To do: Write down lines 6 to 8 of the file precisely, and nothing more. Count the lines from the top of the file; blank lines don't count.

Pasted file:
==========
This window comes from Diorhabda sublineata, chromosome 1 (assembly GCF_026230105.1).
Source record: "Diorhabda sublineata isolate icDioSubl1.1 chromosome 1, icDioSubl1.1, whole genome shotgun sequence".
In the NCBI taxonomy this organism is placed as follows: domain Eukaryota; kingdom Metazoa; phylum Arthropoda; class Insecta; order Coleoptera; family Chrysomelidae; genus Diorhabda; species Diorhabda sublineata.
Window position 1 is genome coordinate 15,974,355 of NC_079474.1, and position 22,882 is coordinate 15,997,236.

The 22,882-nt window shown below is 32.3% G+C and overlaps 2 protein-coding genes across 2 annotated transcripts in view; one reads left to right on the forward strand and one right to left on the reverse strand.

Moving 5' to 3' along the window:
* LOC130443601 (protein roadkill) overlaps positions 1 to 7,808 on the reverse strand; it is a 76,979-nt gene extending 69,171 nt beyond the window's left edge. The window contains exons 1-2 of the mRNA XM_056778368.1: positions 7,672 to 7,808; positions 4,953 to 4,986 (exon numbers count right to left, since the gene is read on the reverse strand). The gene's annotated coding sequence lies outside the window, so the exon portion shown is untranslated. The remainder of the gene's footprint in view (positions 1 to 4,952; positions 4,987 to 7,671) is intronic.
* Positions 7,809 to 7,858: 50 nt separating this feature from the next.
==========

Moving 5' to 3' along the window:
* LOC130443601 (protein roadkill) overlaps positions 1 to 7,808 on the reverse strand; it is a 76,979-nt gene extending 69,171 nt beyond the window's left edge. The window contains exons 1-2 of the mRNA XM_056778368.1: positions 7,672 to 7,808; positions 4,953 to 4,986 (exon numbers count right to left, since the gene is read on the reverse strand). The gene's annotated coding sequence lies outside the window, so the exon portion shown is untranslated. The remainder of the gene's footprint in view (positions 1 to 4,952; positions 4,987 to 7,671) is intronic.
* Positions 7,809 to 7,858: 50 nt separating this feature from the next.